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And even unearthed a Neolithic Toothbrush
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So at least I have made a start on my Butterfly Garden. Many thanks Mark and ChrisC: I get the feeling that I have embarked on an Adventure!

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David M
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Re: Hoggers

Postby David M » Thu Dec 27, 2012 8:13 pm

Loooks like a very therapeutic experiment this, Hoggers.

Good luck with it.

Susie
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Re: Hoggers

Postby Susie » Thu Dec 27, 2012 10:49 pm

Take it easy with the digging and look after your back. You're doing stirling work. Itt will only be a few months and you may see butterflies coming to that flower bed. :-)

Hoggers
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Re: Hoggers

Postby Hoggers » Fri Dec 28, 2012 9:54 am

Thanks very much for your encouragement guys. I think you've gone to the heart of it Susie : gardening is about looking ahead. At the moment all I've got is a lot of mud that after last night's rain is more like a World War One trench than a flowerbed. But Spring and Summer are not so far away and by that time I hope I'll have flowers with lots of Beautiful Butterflies come to visit.
P.s. My back is Killing Me!

Susie
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Re: Hoggers

Postby Susie » Fri Dec 28, 2012 3:17 pm

Listen to your back. I used to dig a lot, but used to over do it and now I cant dig at all. It's a right nuisance

There are already snowdrops in flower, spring and the first orange tips are only a few months away.

On the upside I can wield a trowel like a demon so have taken inspiration from your diary to start planning next year's garden planting. :-)

Hoggers
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Re: Hoggers

Postby Hoggers » Sat Dec 29, 2012 2:38 pm

I was determined to devote some time over this Christmas Holiday to getting underway with my Butterfly Garden, making a start with the first flowerbed. Well, after a day of rest, this morning I dug a second (on the left as you look at this picture )
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The idea being that on Summer afternoons I will do nothing more strenuous than sit on the lawn watching butterflies flitting over my head between the two flowerbeds. Well, now at least, I'm a step closer to making this dream a reality.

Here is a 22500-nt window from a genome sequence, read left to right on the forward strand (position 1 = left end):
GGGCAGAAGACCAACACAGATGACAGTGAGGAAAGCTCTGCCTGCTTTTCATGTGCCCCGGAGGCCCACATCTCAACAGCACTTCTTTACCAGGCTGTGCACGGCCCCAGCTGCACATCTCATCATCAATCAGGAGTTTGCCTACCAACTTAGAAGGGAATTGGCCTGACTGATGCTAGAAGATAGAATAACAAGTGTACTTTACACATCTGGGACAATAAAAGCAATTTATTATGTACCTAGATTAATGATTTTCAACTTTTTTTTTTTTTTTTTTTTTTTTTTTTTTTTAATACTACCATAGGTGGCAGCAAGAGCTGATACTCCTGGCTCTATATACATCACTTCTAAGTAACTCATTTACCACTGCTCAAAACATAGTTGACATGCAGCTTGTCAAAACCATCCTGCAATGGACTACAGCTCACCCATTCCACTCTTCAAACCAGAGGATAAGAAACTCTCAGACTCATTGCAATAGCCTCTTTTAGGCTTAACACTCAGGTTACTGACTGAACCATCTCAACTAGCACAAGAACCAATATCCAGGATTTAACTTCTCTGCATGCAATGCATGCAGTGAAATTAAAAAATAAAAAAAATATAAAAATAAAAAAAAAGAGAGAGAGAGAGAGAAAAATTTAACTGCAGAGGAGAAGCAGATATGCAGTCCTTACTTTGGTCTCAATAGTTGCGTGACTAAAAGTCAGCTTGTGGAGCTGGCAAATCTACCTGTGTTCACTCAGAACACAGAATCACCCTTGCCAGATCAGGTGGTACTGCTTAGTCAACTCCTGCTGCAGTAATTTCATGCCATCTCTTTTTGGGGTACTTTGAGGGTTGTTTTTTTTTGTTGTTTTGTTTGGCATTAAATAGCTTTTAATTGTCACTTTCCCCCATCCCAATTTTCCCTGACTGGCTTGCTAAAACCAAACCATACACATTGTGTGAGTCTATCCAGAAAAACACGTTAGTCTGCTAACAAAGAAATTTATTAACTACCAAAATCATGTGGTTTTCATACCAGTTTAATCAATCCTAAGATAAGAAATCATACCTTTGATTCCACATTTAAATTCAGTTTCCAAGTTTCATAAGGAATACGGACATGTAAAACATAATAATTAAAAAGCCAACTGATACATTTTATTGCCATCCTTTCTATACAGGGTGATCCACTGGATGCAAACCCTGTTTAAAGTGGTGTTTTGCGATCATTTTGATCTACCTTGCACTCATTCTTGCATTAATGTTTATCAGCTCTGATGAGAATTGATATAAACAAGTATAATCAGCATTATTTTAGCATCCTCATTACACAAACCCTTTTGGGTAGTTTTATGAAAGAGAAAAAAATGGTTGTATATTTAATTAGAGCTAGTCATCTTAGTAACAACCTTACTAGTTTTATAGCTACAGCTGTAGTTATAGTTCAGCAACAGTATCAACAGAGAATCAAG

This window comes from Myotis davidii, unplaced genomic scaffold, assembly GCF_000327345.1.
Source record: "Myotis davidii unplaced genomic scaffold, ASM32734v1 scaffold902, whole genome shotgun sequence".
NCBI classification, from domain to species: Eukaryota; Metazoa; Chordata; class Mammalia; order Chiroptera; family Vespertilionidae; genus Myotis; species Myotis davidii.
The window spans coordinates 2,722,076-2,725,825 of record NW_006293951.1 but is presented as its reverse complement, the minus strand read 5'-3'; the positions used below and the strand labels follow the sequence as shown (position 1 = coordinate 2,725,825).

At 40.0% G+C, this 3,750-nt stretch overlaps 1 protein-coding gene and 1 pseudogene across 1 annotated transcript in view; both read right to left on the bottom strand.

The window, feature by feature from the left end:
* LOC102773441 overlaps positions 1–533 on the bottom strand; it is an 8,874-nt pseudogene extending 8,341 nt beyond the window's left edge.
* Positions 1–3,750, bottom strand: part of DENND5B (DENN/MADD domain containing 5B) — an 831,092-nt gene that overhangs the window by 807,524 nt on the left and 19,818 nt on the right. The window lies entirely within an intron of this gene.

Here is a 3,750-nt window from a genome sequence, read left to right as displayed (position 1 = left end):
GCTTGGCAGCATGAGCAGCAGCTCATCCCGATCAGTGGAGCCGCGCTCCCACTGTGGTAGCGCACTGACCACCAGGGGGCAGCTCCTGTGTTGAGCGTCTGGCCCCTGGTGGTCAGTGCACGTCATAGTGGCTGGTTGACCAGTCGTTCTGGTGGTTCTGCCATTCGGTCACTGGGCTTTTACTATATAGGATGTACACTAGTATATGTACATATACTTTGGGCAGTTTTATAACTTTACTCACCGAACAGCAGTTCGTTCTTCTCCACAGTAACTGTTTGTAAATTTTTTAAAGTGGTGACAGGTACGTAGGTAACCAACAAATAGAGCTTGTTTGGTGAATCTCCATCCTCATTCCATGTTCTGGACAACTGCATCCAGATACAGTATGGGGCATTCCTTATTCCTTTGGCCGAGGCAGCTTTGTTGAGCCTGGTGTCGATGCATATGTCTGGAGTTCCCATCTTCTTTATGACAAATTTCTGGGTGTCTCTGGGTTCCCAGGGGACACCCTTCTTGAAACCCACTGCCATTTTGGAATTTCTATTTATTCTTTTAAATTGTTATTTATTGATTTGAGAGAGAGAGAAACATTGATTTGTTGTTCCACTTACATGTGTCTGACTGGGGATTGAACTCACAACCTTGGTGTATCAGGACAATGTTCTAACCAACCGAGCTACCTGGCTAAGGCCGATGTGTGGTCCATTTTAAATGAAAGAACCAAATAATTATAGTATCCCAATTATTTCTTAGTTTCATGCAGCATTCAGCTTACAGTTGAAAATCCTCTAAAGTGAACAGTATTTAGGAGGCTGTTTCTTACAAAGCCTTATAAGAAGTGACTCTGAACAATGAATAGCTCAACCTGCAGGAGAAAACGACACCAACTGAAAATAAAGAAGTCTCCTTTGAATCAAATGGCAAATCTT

With all the rain we've had recently I feared the soil would be water-logged, but that's not the case here ( I'm in Ashford, Kent ) and it was easy to work with.
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I do however feel rather squeamish about Worms! It's not them, you understand, but accidentally slicing them in two when digging that I'm uneasy about. It reminds me too closely of "Ring of Bright Water". Poor Mij! I cried buckets when I saw it as a kid and I don't think I've ever got over the shock. I don't like to kill or injure living things and I like Worms - where would my garden be without them? Credit where credit's due.

But then I suppose every time I walk across a meadow I must cause damage in one way or another. Maybe I'm worrying too much. I did try to avoid the Worms as much as possible when digging.

Anyhow, I've dug my two flowerbeds. My next job will be to tidy up the edges and then I can wait for Spring and get on with some planting.
P1020089.JPG

Susie
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Re: Hoggers

Postby Susie » Sat Dec 29, 2012 5:45 pm

It is good that you're considerate but you can at least take consolation in the fact that every time you cut a worm in half there is probably a hungry beedy eyed robin not far behind waiting for his dinner.

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David M
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Re: Hoggers

Postby David M » Sat Dec 29, 2012 7:19 pm

Whilst seemingly not particularly wide, your garden is far longer than most other people's. Your images are quite envy-inducing. I can just imagine you next July lying on your lawn surrounded by all kinds of insects.

Do any of your neighbours grow insect-friendly plants/shrubs?

Hoggers
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Re: Hoggers

Postby Hoggers » Sat Dec 29, 2012 8:00 pm